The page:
Logan review: What’s old is new again
After nine films spanning 17 years, Hugh Jackman is finally saying goodbye to the role that transformed him from a very pretty singing Australian to an international man of rugged masculinity. And Logan is a fitting conclusion, as much for what it means for the genre as for the content itself.
After years of the superhero genre dominating the box office with no sign of that changing anytime soon, it’s a natural progression that it would spawn subgenres. We saw it a bit with Deadpool, but even that film with the emphasis on humor was still modeled on the bones of a traditional superhero movie. It still had a protagonist on a righteous path, a love interest in danger, and a bad guy that needed dealing with. There were just a few more dick and cocaine jokes thrown in than most.
Regardless, the shift in tone felt like a breath of fresh air for the superhero genre. Logan goes even further in that direction. And while it’s not a perfect film, it does offer something new and original. That’s good for the genre and good for Logan.
Logan is a different kind of film in a lot of ways. Set a dozen years in the future in a time where mutants have mostly died off, it’s unencumbered by the increasing convoluted X-Men film timeline. Logan is growing old, fast. His healing factor is barely functional and years of abuse have taken its toll on the former brawler.
Rather than living a heroic lifestyle, Logan is barely making a living playing limo driver for hire. It’s not a glamorous lifestyle, but it is an anonymous one that allows him to also take care of the nonagenarian, Professor Xavier (Patrick Stewart), who is battling dementia. For the most powerful telepath on the planet, that’s very bad thing.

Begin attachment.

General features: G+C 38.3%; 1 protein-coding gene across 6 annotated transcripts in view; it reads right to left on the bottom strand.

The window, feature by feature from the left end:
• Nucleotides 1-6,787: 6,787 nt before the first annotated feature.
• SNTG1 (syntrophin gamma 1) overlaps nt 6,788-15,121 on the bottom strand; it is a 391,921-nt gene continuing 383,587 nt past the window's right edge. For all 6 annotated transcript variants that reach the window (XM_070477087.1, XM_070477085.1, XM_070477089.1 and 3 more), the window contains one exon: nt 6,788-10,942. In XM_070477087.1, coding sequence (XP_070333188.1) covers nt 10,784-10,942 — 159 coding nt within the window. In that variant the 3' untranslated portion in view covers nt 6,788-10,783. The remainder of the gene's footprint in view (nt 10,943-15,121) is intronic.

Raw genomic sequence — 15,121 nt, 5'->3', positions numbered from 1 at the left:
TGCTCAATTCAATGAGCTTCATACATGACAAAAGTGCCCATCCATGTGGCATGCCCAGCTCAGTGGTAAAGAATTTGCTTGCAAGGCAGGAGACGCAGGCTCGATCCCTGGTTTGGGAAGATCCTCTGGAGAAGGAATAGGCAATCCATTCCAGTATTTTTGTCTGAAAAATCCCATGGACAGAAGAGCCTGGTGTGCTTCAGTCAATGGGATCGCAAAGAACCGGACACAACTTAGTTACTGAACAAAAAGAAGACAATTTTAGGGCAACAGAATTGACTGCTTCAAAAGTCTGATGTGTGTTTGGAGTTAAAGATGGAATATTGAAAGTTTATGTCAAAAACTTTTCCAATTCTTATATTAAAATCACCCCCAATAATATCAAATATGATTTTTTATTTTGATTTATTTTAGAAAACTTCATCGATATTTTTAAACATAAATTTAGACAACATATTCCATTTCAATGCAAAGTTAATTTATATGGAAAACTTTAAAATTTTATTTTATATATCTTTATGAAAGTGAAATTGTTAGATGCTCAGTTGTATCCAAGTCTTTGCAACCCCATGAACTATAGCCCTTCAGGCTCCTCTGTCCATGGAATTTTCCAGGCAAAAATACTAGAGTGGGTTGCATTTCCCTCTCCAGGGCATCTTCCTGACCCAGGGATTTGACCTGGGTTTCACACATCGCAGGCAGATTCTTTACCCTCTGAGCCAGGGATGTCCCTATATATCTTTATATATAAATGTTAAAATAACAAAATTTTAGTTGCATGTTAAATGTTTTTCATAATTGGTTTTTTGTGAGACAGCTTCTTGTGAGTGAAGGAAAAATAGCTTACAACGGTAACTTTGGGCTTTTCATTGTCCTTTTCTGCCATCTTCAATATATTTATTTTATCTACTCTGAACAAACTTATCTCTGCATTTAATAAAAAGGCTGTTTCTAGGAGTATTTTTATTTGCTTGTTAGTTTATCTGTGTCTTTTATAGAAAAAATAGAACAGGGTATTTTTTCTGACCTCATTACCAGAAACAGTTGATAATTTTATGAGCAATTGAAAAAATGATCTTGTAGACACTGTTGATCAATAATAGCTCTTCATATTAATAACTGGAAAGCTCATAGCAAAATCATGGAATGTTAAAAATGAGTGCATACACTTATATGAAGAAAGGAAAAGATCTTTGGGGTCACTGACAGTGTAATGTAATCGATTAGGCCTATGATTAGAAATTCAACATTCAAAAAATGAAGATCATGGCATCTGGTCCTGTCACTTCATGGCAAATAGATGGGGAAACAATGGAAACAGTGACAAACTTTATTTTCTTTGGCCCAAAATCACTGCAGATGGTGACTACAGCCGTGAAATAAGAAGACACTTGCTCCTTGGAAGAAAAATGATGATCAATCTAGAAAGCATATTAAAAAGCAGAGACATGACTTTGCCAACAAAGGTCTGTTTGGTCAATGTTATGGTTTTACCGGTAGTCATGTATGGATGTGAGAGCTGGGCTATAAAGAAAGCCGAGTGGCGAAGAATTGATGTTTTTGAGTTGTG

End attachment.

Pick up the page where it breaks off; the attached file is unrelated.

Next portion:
Along with the light-sensitive mutant Caliban (Stephen Merchant), the trio are living an unassuming life in rural Mexico when a woman shows up claiming to know who Logan is. She begs for his help to transport a young girl named Laura (Dafne Keen), a mutant with powers strikingly similar to Logan’s.
In a nod to the comics that only diehard X-Men fans will appreciate, a mercenary cyborg named Pierce (Boyd Holbrook) leads a team called the Reavers to bring the girl back at any cost.
Logan has a few nods to its comic roots like that, but it smartly avoids going into details on how things have reached the point they are at. It’s unnecessary information given what the movie wants to be, and given where the X-men films currently are. Director James Mangold and Jackman – who reportedly had a huge amount of influence on crafting the story – don’t necessarily want the film to connect to the X-verse. The characters are familiar, the powers are accepted, and that’s really all that connects this movie to the others. And that’s for the best.
It’s somewhat ironic that Logan uses one of the oldest Wolverine tropes – his habit of befriending and protecting young girls (Rogue, Kitty Pride, Jubilee, etc.) – in order to tell a story that is the most removed from the traditional superhero dynamic as any film yet.